Studio: Uncork’d Entertainment
Director: Hiroshi Katagiri
Writer: Bradley A. Palmer, Nathan Long, Hiroshi Katagiri
Producer: Koodae Kim
Stars: Justin Gordon, Eva Swan, Simon Phillips, Matthew Edward Hegstrom, Sean Sprawling, Lance Henriksen, Doug Jones
Resort developers surveying land in Saipan become trapped in a cursed bunker when they disturb an ancient burial site.
Were someone to ask my opinion of “Gehenna: Where Death Lives” in civilian circumstances, I’d mumble “meh” and move on. One of the challenges of being a critic however, is I’m required to fill out a full-length review even when additional words are unwarranted. It’s not that “Gehenna: Where Death Lives” is necessarily poor by low-budget DTV standards. It’s simply so middle-of-the-road that little else needs to be said.
Look at the opening credits or the film’s poster art and you’ll notice prominent placement for Lance Henriksen and Doug Jones. These two genre icons have had their names dropped in so much B-movie muck that their vaunted cameos are clues “Gehenna’s” producers don’t know they have next to no value anymore.
Henriksen in particular has been slumming it with “get in, get out” gigs for ages, though this might be his most laughably shoehorned appearance yet. You could knock me over with the decimal point in his paycheck if Henriksen’s needless inclusion here clocks in at longer than 60 seconds. Part of me cynically wonders if Henriksen’s single scene was intentionally written to put him on one end of a call so he could phone in a performance literally instead of just figuratively. The other part of me wonders if the production still had to pay Henriksen’s full day rate, even though he could not possibly have been on set more than 15 minutes, which includes trips to the honey wagon as well as the craft services table.
I love Lance, but seriously, this has to stop being his reputation. Incidentally, if you can outlast the end credits, Henriksen returns to send what integrity remains for himself and the movie right out the window with one of the campiest codas conceivable.
Henriksen’s employee Paulina (I just had to look up this key character’s name – that’s how much of an impression the movie makes) has landed in Saipan to scout a location for a resort development. The story doesn’t need her to, but she checks in with Lance via the aforementioned phone call to let him know she arrived. Lance gives her an “atta girl,” hangs up, and rushes off to whatever other monster movie one-and-done he can squeeze in before lunch, probably grabbing another handful of Red Vines “to go” on his way out.
Paulina meanwhile, grabs her architect Tyler, photographer Dave, and sets out for the site with Alan, the man brokering the deal, and Alan’s local guide Pepe. We are going to need a native to spit up exposition about local lore and superstitions after all.
The group gathers outside an unusual bunker while surveying the area. If they knew they were in a horror movie, they’d know to get out of there asap after encountering protests over the disturbance of a sacred ancient burial site. Even if one were to ignore the natives, the creepy old shaman wearing a mask of human flesh and praying with a voodoo doll should be additionally ample evidence that evil lies ahead.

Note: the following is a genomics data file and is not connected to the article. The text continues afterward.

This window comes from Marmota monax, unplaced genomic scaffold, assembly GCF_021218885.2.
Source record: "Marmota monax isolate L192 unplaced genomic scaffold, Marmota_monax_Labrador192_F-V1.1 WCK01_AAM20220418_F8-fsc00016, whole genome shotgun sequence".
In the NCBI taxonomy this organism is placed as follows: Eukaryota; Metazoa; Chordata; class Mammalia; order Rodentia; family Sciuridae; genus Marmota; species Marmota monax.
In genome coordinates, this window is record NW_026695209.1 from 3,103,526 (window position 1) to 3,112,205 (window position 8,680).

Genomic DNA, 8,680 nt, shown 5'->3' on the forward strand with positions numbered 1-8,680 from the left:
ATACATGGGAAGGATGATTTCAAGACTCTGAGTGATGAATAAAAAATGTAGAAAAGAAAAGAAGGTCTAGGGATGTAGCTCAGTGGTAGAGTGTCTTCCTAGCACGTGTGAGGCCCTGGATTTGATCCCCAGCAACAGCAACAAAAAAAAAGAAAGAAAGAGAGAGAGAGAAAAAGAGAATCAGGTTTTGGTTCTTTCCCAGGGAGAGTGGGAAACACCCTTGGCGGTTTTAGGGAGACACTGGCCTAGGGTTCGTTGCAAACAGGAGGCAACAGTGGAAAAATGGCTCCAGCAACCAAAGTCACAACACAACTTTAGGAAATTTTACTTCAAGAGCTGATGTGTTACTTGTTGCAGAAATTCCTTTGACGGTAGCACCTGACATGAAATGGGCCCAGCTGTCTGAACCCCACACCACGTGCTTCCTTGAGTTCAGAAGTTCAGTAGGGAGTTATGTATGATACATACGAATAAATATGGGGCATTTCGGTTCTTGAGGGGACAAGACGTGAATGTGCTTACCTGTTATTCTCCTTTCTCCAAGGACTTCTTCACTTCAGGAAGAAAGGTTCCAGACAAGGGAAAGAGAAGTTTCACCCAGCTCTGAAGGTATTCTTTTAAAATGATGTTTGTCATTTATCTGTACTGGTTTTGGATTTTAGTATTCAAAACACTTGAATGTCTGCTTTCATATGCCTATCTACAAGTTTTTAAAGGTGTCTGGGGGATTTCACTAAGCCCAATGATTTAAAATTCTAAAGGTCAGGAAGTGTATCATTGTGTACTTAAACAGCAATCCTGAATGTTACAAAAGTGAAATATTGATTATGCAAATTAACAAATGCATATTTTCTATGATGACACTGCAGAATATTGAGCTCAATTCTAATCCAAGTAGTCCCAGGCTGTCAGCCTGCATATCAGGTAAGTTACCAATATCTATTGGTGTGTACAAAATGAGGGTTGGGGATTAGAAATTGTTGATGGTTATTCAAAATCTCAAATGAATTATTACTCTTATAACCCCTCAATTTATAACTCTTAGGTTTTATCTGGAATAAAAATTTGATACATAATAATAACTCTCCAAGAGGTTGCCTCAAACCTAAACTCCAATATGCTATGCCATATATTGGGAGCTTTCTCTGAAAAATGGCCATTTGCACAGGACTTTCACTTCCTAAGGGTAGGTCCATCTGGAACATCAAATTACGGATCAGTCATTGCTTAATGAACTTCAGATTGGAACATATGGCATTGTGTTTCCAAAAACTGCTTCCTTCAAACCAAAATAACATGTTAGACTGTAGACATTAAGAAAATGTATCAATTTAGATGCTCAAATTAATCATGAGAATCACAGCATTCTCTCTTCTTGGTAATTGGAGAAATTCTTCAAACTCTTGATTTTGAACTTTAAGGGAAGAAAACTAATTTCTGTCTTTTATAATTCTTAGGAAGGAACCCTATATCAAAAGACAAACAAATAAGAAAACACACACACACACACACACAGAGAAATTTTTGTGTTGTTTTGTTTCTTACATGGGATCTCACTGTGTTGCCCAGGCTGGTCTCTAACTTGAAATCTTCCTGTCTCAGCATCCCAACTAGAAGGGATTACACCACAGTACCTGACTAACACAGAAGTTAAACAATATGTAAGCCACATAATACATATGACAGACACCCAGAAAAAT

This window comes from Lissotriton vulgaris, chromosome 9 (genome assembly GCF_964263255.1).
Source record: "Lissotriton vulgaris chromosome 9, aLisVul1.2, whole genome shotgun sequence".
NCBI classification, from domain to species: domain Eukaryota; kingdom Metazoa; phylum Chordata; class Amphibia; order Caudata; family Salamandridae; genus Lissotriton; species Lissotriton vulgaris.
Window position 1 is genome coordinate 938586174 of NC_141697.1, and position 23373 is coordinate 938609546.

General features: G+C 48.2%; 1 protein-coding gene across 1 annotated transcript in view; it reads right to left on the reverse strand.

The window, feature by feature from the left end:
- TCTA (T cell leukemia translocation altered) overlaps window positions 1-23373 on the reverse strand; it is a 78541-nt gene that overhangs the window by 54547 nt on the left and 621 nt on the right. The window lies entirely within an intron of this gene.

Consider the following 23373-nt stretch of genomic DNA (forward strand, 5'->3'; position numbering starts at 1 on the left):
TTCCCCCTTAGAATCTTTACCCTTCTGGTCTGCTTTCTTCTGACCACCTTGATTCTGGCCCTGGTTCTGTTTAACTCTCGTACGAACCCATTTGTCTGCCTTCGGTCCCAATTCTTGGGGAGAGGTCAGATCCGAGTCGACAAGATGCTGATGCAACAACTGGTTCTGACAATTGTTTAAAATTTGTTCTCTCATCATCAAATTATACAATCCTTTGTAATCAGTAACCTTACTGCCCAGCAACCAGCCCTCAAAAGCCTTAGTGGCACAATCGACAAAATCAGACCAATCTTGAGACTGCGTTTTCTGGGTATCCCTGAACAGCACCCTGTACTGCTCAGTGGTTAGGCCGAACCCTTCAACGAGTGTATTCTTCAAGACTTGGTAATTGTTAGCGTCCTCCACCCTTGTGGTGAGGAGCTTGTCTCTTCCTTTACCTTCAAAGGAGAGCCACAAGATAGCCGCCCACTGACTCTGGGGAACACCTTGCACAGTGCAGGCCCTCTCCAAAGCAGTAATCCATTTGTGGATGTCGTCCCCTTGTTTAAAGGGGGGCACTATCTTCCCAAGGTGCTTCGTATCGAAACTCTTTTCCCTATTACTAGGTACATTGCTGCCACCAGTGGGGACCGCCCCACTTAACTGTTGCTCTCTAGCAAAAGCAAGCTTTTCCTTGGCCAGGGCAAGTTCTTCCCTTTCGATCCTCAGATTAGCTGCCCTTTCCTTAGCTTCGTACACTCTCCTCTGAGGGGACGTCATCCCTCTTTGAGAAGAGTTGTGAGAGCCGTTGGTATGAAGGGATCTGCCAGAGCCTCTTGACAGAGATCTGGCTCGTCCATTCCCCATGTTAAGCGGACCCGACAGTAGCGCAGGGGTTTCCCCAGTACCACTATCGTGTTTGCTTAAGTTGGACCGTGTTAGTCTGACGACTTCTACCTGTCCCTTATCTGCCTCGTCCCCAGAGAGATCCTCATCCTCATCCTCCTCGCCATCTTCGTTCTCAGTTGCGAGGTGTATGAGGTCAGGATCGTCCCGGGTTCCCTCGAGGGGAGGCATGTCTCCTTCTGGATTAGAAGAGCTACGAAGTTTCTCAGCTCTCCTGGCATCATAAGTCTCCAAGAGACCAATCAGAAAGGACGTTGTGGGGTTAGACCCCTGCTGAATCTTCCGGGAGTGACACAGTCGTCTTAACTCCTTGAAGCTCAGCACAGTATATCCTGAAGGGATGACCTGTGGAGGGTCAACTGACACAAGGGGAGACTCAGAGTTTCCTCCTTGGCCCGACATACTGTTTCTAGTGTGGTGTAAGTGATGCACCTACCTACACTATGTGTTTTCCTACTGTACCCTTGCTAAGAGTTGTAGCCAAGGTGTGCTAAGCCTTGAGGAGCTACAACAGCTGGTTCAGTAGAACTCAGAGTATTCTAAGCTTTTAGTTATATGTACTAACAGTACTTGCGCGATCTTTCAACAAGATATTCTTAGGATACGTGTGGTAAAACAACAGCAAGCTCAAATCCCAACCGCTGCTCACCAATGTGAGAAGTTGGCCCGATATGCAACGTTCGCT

Of course, Paulina and the others enter the old bunker anyway. I’ve already made this longer than necessary so long story short, Paulina and pals find several shriveled corpses and another mysterious old man before a sudden earthquake knocks out the lights. When they recover, the quintet discovers the dead bodies disappeared as they have inexplicably been transported to World War II, and are trapped inside the underground shelter.
“Gehenna” uses this premise for a claustrophobic paranoia thriller that has a hard time conveying claustrophobia, paranoia, or thrills because its budget only buys the look of a basic cable TV show. Bright natural light washes act one exteriors with flat cinematography forbidding any face to have a shadow. Interiors go in an opposite direction of darkness, yet are still unable to hide seams in the set. The five characters, who range in stereotype from arrogant alpha male to culturally insensitive comic relief, do circuitous laps around a kitchen-sized stage dressed, redressed, and then dressed again to look like different corners of a cave seemingly pulled from “Land of the Lost’s” dumpster.
Ribbing aside, the effort is as estimable as can be expected from a crew using a nickel for every dollar required. But if you want to immerse yourself in the movie’s vaguely “Twilight Zone”-ish tale, your imagination has to forgive a lot of flaws, because hammy dialogue and hammier acting aren’t up to making that magic happen.
“Gehenna: Where Death Lives” is the first feature from director Hiroshi Katagiri, a longtime effects artist whose copious credits include films from John Carpenter, Guillermo del Toro, and Steven Spielberg. Unsurprisingly, brief glimpses of this movie’s monsters are “Gehenna’s” bread and butter. Beyond that, Katagiri sits at the low end of the learning curve in terms of pacing the right rhythm, culling convincing performances, and tying atmosphere together.
A brief Saipan history lesson, licks of unique legends, and a fiendish final revelation flavor fiction enough to prevent blandness from bringing the film all the way down. If the screenplay didn’t force five folks confined in a corridor to nonsensically wander away from one another repeatedly, perhaps improved plot progression would lengthen the story’s legs. What we see is instead what we get with “Gehenna: Where Death Lives,” and what we get is a mediocre motion picture. Like I said, “meh.”
NOTE: There is a post-credits scene.
Review Score: 50